For pastors in the United Methodist Church, this is at least a three-month exercise of walking on – no, LIVING on – eggshells.

At the root of the anxiety that attends appointment-setting time is the very real fact that almost no one likes change. Not even pastors. We humans seem to be willing to do anything in our power to maintain the status quo… even when the status quo is patently unacceptable.

And when the pace of change in the world around us accelerates, our desire to hold onto something solid and unchanging zooms up proportionately.

It may be that I am more aware of this since I am well into my dotage, but everywhere I look today, I see change:

  • The technology of living (telephones, TVs, appliances, automobiles, banks, grocery stores, etc.) is changing.
  • The climate is changing.
  • The country’s (and the world’s) demographic contours are changing.
  • Social customs are changing.
  • The political, religious, cultural, and moral landscapes are all changing… with some changing more rapidly than others.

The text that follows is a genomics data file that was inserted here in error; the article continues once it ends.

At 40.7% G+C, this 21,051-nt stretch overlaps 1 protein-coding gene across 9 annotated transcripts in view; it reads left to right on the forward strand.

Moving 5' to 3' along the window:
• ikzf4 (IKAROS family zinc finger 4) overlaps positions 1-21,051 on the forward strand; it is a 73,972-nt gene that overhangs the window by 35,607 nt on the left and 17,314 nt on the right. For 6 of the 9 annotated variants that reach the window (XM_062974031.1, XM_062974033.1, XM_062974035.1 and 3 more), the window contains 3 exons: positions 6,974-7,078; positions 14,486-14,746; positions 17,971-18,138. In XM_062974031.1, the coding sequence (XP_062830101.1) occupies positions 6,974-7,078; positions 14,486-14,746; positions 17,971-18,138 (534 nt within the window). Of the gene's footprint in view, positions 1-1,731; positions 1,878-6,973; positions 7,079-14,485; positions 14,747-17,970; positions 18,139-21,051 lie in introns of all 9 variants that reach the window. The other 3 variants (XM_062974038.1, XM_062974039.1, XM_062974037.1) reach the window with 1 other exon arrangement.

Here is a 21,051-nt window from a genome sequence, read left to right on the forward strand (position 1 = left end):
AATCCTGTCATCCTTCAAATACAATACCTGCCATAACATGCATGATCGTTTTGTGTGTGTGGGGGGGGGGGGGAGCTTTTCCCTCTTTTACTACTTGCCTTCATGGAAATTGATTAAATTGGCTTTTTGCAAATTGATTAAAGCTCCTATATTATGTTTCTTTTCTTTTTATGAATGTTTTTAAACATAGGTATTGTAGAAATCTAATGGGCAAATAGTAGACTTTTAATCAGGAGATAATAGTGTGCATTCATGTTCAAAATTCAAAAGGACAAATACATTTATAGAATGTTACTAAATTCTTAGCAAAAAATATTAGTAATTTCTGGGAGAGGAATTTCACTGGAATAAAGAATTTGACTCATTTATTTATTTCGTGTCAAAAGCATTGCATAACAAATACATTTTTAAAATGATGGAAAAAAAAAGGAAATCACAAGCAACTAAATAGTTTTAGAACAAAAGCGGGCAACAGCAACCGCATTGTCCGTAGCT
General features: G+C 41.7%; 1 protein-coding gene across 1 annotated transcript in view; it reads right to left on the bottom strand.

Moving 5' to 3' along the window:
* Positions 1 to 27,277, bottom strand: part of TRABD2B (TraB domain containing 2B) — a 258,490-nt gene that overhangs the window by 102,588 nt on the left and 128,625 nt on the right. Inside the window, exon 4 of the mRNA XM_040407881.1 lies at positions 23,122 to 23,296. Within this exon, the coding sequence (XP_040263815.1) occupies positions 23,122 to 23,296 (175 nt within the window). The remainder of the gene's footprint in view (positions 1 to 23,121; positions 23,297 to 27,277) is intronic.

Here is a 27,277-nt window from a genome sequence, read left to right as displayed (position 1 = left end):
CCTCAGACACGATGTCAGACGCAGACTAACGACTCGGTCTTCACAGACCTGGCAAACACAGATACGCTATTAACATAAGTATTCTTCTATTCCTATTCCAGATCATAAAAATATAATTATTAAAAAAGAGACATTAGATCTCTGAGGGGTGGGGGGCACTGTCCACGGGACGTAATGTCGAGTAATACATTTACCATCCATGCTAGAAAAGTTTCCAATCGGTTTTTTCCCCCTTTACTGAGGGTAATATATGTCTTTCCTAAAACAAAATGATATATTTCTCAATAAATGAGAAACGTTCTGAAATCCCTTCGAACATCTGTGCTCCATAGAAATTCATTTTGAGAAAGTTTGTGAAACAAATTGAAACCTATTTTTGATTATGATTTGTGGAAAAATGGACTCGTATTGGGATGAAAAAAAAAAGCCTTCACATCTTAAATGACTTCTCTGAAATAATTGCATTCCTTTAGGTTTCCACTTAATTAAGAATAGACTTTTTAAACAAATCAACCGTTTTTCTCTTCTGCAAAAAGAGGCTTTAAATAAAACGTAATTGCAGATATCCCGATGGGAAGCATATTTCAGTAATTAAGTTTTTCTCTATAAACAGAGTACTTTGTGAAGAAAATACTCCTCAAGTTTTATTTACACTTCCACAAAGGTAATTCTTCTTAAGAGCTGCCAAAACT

• My own health and the health of those close to me is changing… and mostly not for the better.
  • Heck, even the rules of my favorite games – baseball and football – are changing.

In that kind of a topsy-turvy world, I can easily identify with the urge to slow down the merry-go-round or jump off of it completely. And yet, there is a HUGE difference between being annoyed by the pace of change (which is most of us… with the exception of babies with dirty diapers) and actively working to hold back its tide. The effort to stop or roll back the changing face of society is the urge that lies at the core of all of the world’s regressive movements.

But as much as I grouse and whine about change… as much as I dredge up stories of “the good old days,” I have to stop and remember… this is not my ride.

It is not mine to control. It is not mine to resist. It is not mine to counter-program or attempt to sabotage.

“This…” in the words of the ancient psalmist, “… is the day the Lord has made.”

This is not some warped, funhouse-mirror parody version of the day the Lord meant to make. This is EXACTLY the day the Lord has made.

On purpose.

In that case then, we should follow the rest of the psalmist’s advice that says: “… let us rejoice and be glad in it.” (Psalm 118:24, NRSV).

AMEN.